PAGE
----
Classification Example – MNIST:

The easiest way to go about this is to use ‘shallow’ back propagation where we put a layer of logistic units on top of the existing deep network of hidden units (i.e. the Output Layer in the discriminative arrangement) and only this top layer is trained. The number of logistic units is equal to the number of classes we have in the classification task if using one-hot encoding to encode the classes.

An example is provided on my github, the test file is: rd.neuron.neuron.test.TestRBMMNISTRecipeClassifier

This may not give record breaking accuracy but it is a good way of testing discriminative deep networks. It also takes less time to train as we are splitting the training into two stages and always ever training one layer at a time:

1. Greedy training of the hidden layers
2. Back-prop training of the output layer

The other advantage this arrangement has is that it is easy to reason about. In stage 1 we train the feature extractors and in stage 2 we train the feature – class associations.

One example network for MNIST is:

Input Image > 784 > 484 > 484 > 484 > 10 > Output Class

This has 3 RBM based Hidden Layers with 484 neurons per layer and a 10 unit wide Logistic Output Layer (we can also use a SoftMax layer). The Hidden Layers are trained using CD10 and the Output Layer is trained using back propagation.

To evaluate we do peak matching – the index of the highest value at the output layer must match the one-hot encoded label index. So if the label vector is [0, 0, 0, 1, 0, 0, 0, 0, 0, 0] then the index value for the peak is 3 (we use index starting at 0). If in the output layer the 4th neuron has the highest activation value out of the 10 then we can say it detected the right digit.

Using such a method we can easily get an accuracy of upwards of 95%. While this is not a phenomenal result (the state of the art full network back-prop gives > 99% accuracy for MNIST), it does prove the concept of a discriminative deep network.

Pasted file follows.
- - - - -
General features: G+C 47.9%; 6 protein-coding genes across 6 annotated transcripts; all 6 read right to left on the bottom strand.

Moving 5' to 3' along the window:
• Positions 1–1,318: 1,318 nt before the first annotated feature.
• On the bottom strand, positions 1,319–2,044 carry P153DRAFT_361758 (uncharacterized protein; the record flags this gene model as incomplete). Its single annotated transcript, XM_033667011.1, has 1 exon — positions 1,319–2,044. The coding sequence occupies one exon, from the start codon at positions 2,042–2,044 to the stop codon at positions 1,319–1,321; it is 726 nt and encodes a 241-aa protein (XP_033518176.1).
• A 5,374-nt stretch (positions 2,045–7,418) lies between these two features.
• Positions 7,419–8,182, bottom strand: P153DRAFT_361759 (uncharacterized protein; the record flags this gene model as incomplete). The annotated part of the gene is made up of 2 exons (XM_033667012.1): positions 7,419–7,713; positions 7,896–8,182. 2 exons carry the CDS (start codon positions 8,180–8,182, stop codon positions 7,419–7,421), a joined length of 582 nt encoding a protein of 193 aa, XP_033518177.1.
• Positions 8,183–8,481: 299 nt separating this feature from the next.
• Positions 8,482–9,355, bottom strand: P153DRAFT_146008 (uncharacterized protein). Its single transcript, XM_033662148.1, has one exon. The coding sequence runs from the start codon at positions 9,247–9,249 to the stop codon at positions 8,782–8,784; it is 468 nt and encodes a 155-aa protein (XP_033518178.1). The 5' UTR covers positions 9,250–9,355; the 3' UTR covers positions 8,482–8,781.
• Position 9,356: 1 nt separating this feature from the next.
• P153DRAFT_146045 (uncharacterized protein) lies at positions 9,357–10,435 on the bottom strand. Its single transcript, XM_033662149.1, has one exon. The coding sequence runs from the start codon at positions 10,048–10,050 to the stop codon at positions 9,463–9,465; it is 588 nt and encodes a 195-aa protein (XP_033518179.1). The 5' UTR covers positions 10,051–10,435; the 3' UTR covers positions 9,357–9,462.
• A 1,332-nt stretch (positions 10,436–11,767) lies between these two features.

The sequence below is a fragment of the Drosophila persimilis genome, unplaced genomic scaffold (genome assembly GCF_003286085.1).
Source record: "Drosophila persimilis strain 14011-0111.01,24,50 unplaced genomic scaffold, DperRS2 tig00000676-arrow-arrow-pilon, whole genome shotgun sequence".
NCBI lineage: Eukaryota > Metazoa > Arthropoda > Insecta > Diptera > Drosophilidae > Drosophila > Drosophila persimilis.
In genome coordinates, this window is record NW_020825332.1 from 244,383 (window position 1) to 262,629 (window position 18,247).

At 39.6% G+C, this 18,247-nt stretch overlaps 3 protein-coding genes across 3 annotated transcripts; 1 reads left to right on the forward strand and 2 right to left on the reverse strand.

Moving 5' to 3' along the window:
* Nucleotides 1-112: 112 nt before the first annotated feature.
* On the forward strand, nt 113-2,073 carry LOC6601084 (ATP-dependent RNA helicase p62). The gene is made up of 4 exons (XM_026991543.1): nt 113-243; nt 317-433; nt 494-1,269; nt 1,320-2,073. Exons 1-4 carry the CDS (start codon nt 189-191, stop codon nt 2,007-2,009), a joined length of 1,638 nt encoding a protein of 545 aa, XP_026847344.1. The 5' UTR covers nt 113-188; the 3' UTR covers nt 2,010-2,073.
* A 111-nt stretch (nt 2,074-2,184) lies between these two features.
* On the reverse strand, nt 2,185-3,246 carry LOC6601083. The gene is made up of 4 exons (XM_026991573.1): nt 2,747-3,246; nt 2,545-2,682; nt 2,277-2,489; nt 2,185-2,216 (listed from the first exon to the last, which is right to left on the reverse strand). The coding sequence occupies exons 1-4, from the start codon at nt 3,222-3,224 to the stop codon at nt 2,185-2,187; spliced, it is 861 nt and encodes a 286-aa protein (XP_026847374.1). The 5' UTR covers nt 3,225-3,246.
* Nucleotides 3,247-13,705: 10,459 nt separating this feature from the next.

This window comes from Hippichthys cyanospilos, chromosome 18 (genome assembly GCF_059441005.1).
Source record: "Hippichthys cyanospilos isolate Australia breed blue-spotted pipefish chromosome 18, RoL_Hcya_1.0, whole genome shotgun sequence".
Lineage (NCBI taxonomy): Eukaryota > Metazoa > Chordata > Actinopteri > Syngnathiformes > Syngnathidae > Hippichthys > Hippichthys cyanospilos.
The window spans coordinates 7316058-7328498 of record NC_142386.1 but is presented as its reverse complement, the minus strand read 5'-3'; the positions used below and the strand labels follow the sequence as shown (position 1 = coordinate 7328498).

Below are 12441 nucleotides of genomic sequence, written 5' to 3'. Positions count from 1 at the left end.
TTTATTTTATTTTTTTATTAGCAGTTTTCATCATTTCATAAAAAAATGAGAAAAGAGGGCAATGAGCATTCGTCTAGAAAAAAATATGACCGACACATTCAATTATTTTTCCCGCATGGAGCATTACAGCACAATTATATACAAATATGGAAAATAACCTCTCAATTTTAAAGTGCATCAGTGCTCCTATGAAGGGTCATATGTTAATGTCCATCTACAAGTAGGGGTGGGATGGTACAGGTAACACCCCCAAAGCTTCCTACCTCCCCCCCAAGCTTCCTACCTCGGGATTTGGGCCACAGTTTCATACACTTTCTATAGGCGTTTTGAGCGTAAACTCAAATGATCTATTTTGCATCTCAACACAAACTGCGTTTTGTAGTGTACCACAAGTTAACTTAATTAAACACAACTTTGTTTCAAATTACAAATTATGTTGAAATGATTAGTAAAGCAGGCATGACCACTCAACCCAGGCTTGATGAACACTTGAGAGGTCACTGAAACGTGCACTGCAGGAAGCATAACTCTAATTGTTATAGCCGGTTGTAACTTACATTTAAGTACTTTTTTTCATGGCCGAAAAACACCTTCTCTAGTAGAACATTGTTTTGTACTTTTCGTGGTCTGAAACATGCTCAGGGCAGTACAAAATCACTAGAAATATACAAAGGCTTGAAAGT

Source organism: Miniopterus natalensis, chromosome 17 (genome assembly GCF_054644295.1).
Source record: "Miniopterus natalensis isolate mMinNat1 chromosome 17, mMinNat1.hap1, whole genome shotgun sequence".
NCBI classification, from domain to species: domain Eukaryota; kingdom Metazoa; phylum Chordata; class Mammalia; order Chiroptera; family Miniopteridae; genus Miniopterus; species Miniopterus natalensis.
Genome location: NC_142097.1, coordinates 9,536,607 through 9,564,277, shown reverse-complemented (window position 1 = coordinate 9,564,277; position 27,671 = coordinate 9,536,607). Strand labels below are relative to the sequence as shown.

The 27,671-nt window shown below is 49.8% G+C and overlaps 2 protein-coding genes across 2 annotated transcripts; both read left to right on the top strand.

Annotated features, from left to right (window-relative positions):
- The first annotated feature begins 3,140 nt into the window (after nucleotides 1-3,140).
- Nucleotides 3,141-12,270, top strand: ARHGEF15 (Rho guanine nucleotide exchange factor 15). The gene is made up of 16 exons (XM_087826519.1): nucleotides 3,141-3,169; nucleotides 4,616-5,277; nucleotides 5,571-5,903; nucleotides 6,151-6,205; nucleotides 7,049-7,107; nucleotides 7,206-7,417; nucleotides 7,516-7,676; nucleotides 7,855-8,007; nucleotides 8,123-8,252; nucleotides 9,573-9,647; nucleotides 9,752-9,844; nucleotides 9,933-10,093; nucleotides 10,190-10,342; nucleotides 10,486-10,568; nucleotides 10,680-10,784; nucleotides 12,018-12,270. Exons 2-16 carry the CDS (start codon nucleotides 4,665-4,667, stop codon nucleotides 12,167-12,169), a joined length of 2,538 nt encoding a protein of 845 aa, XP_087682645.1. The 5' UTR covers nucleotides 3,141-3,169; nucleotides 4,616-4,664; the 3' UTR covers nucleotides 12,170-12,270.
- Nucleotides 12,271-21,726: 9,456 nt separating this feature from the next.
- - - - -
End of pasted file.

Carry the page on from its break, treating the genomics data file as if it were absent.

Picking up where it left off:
The trained model that results is: network.discrm.25.nw and can be found on my github here. The model is simply a list of network layers (LayerIf).

The model can be loaded using:

[codesyntax lang=”java5″]

`List<LayerIf> network = StochasticNetwork.load(fileName);`

[/codesyntax]

You can use the Propagate class to use it to ‘predict’ the label.

The PatternBuilder class can be used to measure the performance in two ways:

1. Match Score: Matches the peak index of the one-hot encoded label vector from the test data with the generated label vector. It is a successful match (100%) is the peaks in the two vectors have the same indexes. This does not tell us much about the ‘quality’ of the assigned label because our ‘peak’ value could just be slightly bigger than other values (more of a speed breaker on the road than a peak!) as long as it is strictly the ‘largest’ value. For example this would be a successful match:
1. Test Data Label: [0, 0, 1, 0] => Actual Label: [0.10, 0.09, 0.11, 0.10] as the peak indexes are the same ( = 2 for zero indexed vector)
2. and this would be an unsuccessful one: Test Data Label: [0, 0, 1, 0] => Actual Label: [0.10, 0.09, 0.10, 0.11] as the peak indexes are not the same
2. Score: Also includes the quality aspect by measuring how close the Test Data and Actual Label values are to each other. This measure of closeness is controlled by a threshold which can be set by the user and incorporates ALL the values in the vector. For example if the threshold is set to 0.1 then:
1. Test Data Label: [0, 0, 1, 0] => Actual Label: [0.09, 0.09, 0.12, 0.11] the score will be 2 out of 4 (or 50%) as the last index is not within the threshold of 0.1 as | 0 – 0.11 | = 0.11 which is > 0.1 and same with | 1 – 0.12 | = 0.88 which is > 0.1 thus we score them both a 0. All other values are within the threshold so we score +1 for them. In this case the Match Score would have given a score of 100%.

Next Steps:

So far we have just taken a short stroll at the edge of the Deep Learning forest. We have not really looked at different types of deep learning configurations (such as convolution networks, recurrent networks and hybrid networks) nor have we looked at other computational models of the brain (such as integrate and fire models).

One more thing that we have not discussed so far is how can we incorporate the independent nature of neurons. If you think about it, the neurons in our brains are not arranged neatly in layers with a repeating pattern of inter-layer connections. Neither are they synchronized like in our ANN examples where all the neurons in a layer were guaranteed to process input and decide their output state at the SAME time. What if we were to add a time element to this? What would happen if certain neurons changed state even as we are examining the output? In other words what would happen if the network state also became a function of time (along with the inputs, weights and biases)?